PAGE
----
REDISCOVERING THE TOWPATH: The Legacy of William Francis Taylor
Something new is brewing at Lock 11 in New Hope. A new exhibition commemorating the140th Birth Anniversary of William Francis Taylor will open in the old concession building next to the Locktender’s House at 145 South Main Street New Hope. The exhibit will provide a chronology of the life and times of Taylor and his contribution to preserving the Delaware Canal and Towpath.
Who was William Francis Taylor?
Before the Friends of the Delaware Canal came into being, there was the Delaware Valley Protective Association, and William Francis Taylor was its first president. Formed in 1933, the DVPA encouraged the state to restore and maintain the Canal. Later, the organization was also responsible for securing an essential historic national landmark designation, protecting the Canal and towpath for generations to come.
In 1939, Taylor launched a magazine titled Towpath Magazine, a monthly publication focused on preserving “the beauty and value of the valley.” He wrote numerous articles focused on nature and the environment. Notably, the significant beauty of the Delaware River Valley landscape and that of the canals—both the Delaware Canal and the Delaware and Raritan Canal—were frequent subject matter in his writing and his artwork, calling attention to the importance of their preservation.
An Artist of Distinction
As an artist, William F. Taylor was considered part of the New Hope Impressionist School. Taylor was a student of William Lathrop and became well known for his landscapes and depiction of Washington Crossing the Delaware. His works can be found at the Corcoran Gallery and the Metropolitan Museum of Art.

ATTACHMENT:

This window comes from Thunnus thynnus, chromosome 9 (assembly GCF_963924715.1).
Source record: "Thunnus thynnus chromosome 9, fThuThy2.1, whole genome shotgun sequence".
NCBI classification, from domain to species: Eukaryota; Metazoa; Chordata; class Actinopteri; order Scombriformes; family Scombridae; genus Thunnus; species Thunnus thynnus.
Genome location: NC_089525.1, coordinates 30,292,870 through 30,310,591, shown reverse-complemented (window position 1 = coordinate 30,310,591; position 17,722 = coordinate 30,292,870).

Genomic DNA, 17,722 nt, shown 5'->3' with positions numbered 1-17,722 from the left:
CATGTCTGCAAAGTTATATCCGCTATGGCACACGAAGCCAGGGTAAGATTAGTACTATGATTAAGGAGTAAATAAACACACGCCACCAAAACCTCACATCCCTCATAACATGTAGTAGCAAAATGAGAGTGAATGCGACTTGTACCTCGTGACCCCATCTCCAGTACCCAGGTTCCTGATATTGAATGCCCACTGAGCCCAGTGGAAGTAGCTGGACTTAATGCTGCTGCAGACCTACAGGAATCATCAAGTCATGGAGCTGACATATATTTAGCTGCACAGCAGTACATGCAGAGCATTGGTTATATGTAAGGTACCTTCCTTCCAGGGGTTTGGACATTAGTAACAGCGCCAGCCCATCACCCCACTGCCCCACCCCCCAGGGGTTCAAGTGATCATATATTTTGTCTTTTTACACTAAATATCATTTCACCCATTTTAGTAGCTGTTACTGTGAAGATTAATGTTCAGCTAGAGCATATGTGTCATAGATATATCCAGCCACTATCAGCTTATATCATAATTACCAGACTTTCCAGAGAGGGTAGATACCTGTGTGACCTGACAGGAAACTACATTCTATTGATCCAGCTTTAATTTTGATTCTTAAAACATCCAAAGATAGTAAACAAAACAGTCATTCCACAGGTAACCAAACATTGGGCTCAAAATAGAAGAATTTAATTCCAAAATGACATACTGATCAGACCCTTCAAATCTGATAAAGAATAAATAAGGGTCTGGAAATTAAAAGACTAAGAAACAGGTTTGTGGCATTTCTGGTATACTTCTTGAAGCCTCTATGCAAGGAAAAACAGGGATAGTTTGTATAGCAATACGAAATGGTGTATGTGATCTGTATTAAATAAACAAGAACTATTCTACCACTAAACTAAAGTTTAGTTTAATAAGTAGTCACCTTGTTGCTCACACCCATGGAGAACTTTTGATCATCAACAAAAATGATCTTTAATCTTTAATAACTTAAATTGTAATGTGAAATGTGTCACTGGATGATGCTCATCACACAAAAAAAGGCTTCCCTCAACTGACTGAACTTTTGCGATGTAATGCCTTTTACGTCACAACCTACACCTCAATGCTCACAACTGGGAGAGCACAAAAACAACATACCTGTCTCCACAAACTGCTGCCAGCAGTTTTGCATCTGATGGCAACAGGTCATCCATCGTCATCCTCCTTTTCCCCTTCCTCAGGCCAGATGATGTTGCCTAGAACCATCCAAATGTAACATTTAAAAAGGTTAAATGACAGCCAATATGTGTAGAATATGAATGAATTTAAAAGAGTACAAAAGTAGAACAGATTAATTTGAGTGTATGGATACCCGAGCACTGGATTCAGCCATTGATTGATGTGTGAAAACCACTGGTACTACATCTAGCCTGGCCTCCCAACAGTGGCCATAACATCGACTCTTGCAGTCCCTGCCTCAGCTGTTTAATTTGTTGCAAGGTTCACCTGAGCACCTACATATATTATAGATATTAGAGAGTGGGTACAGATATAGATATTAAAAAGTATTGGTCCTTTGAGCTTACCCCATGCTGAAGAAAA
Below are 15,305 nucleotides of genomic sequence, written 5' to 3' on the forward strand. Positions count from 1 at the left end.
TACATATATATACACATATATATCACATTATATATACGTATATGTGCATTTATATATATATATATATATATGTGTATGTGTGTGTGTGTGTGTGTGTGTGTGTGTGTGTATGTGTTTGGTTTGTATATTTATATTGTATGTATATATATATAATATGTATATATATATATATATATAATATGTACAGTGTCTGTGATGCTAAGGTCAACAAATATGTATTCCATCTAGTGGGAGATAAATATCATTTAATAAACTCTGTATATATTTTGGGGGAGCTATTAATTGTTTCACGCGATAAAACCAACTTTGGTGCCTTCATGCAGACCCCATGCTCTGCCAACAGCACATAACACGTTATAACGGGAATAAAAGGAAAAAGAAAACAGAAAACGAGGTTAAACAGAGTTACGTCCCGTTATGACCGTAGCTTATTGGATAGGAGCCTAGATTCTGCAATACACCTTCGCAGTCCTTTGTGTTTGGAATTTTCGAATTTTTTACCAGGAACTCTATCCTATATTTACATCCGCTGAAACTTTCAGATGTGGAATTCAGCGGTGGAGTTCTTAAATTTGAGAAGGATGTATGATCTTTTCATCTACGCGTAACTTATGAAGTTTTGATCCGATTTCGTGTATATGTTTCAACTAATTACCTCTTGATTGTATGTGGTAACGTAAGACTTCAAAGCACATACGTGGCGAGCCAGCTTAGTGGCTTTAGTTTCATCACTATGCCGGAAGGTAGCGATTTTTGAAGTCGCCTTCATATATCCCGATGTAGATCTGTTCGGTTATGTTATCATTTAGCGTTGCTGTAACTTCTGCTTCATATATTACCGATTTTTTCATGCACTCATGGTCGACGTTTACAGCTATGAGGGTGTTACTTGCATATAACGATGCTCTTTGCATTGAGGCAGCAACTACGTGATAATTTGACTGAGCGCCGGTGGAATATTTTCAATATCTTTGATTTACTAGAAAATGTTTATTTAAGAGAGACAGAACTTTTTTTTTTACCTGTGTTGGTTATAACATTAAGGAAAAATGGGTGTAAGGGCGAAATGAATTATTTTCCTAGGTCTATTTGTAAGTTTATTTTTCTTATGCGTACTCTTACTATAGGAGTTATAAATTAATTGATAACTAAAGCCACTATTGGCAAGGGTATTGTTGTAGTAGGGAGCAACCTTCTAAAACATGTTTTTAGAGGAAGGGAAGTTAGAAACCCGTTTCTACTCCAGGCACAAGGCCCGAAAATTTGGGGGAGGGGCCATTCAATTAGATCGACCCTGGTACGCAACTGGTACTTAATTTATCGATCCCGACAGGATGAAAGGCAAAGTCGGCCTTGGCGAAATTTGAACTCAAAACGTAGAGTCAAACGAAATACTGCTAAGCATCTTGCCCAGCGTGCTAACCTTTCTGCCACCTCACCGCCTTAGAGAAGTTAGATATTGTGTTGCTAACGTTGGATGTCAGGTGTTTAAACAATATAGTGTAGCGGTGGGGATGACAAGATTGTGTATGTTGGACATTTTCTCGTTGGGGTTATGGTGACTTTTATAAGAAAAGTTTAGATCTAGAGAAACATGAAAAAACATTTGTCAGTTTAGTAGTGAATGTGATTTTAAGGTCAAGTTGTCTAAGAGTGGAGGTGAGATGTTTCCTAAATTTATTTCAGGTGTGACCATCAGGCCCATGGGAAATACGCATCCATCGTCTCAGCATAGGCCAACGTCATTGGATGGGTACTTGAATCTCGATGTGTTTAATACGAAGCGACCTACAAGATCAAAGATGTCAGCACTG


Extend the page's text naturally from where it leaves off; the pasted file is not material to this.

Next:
William F. Taylor was born in Hamilton, Ontario, Canada, where he started his art career as a lithographer and illustrator. In 1905 he moved to New York and studied with John Sloan at the Art Students League. Taylor had swiftly excelled in the illustration field and was appointed art director of the New York Journal in 1908. He held this position for several years while also working as a freelance artist and illustrator for national publications such as Harpers and Century magazines. For many years, Taylor worked for the A.G. Spalding Sporting Goods Company, creating the original art for most of their advertisements. Around 1910, while visiting Phillips Mill, Taylor met fellow artist Mary Smith Perkins, who was studying with his friend William Lathrop. A relationship developed, and in 1913, they married and moved to Lumberville, Pennsylvania. In that same year, Taylor became a naturalized citizen.
Living on the Delaware River, a stone’s throw away from the home of Daniel Garber, Taylor was surrounded by a wealth of subjects for his art. His paintings possess a distinct and appealing style, employing a bright, fresh palette using both a palette knife and brush to apply his paints. Painting the majority of his work within several miles of his home, Taylor also painted on Long Island in New York, and out west in the Yosemite Valley. However, he felt his strength as a painter was his ability to capture the beauty of Bucks County.
Taylor was a member of the Salmagundi Club, the Phillips Mill Community Association, the New Hope Artists and Writers Association, the Delaware Valley Protective Association, and the Asbury Park Society of Fine Art.
He exhibited at the Province of Ontario (1902 medal), the National Academy of Design, the Society of Independent Artists (1917), the Salmagundi Club (1924, 1927, and 1932 prizes), the Philadelphia Art Club (1924 prize), the Philadelphia Art Alliance (Purchase Prize), and the Phillips Mill.
A Persistent Preservationist
William F. Taylor is remembered today not only for his fine impressionist landscape paintings but also for his organizing and writing abilities. In October 1928, he was appointed to head a subscription committee that would ultimately be responsible for purchasing the Phillips Mill for use as an exhibition space and community center. In 1963, he published a history of the mill. Additionally, he published several articles on local artists. Taylor remained active until his death at age eighty-seven.
Taylor’s love of history and preservation was also evident in his purchase and restoration of the Cuttalossa Inn. He acquired the 180-year-old building in 1930. He also owned, lived in, and rented rooms at the Hard Times Tavern.